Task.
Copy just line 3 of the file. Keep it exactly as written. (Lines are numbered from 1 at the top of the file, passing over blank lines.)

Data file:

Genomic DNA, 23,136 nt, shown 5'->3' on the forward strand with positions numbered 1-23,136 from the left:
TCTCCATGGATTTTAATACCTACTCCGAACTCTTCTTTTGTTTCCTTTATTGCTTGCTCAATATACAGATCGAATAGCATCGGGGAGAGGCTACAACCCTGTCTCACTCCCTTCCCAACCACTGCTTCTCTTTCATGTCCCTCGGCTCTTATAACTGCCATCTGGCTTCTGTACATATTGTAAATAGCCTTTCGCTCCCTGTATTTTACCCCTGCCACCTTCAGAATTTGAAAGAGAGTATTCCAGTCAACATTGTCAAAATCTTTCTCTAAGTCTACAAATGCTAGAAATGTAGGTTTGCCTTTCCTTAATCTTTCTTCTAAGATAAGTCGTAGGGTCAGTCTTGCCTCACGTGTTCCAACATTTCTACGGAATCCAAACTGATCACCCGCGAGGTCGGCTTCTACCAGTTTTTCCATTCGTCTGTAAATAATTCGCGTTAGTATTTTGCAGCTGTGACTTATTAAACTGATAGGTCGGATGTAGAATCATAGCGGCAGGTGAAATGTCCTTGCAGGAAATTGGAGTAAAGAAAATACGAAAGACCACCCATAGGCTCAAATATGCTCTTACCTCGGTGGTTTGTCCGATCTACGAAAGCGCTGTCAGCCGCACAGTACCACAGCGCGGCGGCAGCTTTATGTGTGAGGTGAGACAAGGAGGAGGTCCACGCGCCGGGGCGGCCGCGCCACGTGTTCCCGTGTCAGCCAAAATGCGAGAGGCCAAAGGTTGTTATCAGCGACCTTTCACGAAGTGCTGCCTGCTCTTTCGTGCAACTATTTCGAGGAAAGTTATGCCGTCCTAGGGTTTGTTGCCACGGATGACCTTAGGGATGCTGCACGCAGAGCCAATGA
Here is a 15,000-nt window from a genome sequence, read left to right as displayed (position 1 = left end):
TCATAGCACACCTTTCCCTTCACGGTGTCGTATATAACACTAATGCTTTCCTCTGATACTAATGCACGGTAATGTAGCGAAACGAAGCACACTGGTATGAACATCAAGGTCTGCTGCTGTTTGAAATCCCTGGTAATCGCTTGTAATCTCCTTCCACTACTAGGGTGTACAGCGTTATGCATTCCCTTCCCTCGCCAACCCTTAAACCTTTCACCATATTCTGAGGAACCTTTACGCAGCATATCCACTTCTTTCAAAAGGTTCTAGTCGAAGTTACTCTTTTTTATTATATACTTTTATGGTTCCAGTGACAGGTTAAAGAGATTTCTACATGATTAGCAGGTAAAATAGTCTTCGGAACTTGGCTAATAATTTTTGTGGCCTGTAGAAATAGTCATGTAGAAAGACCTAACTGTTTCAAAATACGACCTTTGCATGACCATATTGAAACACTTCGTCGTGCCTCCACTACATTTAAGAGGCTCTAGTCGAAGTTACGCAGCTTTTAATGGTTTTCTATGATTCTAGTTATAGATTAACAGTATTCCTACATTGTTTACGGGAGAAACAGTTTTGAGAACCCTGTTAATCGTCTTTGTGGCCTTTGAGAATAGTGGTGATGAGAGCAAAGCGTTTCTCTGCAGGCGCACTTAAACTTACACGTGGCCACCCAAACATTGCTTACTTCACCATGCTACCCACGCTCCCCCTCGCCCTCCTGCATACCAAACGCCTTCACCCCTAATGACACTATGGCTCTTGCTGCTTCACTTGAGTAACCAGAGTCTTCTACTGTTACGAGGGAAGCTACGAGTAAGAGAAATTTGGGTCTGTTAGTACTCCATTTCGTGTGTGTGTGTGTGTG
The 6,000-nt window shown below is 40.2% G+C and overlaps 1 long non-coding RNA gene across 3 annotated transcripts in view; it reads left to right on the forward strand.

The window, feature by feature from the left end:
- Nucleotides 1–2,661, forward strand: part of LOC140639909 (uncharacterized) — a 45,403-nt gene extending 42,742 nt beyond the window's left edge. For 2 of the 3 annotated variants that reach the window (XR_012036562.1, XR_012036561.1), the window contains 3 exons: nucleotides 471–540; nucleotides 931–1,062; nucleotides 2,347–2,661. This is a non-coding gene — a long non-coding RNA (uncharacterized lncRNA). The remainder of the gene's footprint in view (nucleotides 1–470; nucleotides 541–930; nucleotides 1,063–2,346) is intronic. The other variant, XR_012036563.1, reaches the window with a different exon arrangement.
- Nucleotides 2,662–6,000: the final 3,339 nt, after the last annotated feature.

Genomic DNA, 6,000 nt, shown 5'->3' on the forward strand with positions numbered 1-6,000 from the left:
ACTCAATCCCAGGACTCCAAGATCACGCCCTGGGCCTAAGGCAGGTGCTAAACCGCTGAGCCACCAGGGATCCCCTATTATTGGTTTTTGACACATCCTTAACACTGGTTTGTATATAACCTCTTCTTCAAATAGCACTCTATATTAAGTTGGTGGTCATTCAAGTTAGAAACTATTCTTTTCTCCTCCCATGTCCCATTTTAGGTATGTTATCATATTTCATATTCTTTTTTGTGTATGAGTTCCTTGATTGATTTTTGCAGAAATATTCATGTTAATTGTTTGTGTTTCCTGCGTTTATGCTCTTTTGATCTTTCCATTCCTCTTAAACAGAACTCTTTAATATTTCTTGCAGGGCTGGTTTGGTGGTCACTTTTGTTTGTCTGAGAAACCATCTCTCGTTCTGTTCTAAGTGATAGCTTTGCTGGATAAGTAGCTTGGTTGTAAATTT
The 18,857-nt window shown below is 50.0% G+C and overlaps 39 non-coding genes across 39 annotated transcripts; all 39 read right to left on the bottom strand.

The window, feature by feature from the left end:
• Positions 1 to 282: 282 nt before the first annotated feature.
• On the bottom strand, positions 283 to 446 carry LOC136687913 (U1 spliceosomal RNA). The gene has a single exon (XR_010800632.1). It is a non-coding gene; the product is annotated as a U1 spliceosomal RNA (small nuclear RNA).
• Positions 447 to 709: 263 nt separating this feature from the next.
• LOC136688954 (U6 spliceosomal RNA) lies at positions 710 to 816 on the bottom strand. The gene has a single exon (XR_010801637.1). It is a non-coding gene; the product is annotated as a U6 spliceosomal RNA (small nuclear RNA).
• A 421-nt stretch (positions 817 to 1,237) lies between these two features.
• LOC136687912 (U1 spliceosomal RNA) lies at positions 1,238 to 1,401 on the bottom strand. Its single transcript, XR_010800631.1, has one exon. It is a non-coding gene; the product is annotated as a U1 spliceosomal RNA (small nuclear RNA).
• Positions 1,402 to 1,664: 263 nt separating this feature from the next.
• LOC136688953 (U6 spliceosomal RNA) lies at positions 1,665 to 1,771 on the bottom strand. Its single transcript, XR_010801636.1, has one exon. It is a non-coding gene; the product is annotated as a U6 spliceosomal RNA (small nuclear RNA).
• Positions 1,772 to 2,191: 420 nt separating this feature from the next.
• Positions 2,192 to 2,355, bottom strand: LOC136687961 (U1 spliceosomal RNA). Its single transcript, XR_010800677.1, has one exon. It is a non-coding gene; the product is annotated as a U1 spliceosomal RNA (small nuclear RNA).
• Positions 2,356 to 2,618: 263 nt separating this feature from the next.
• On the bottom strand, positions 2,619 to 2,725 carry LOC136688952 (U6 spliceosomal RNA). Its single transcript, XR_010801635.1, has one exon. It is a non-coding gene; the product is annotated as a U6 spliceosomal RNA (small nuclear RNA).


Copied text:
Here is a 15,000-nt window from a genome sequence, read left to right as displayed (position 1 = left end):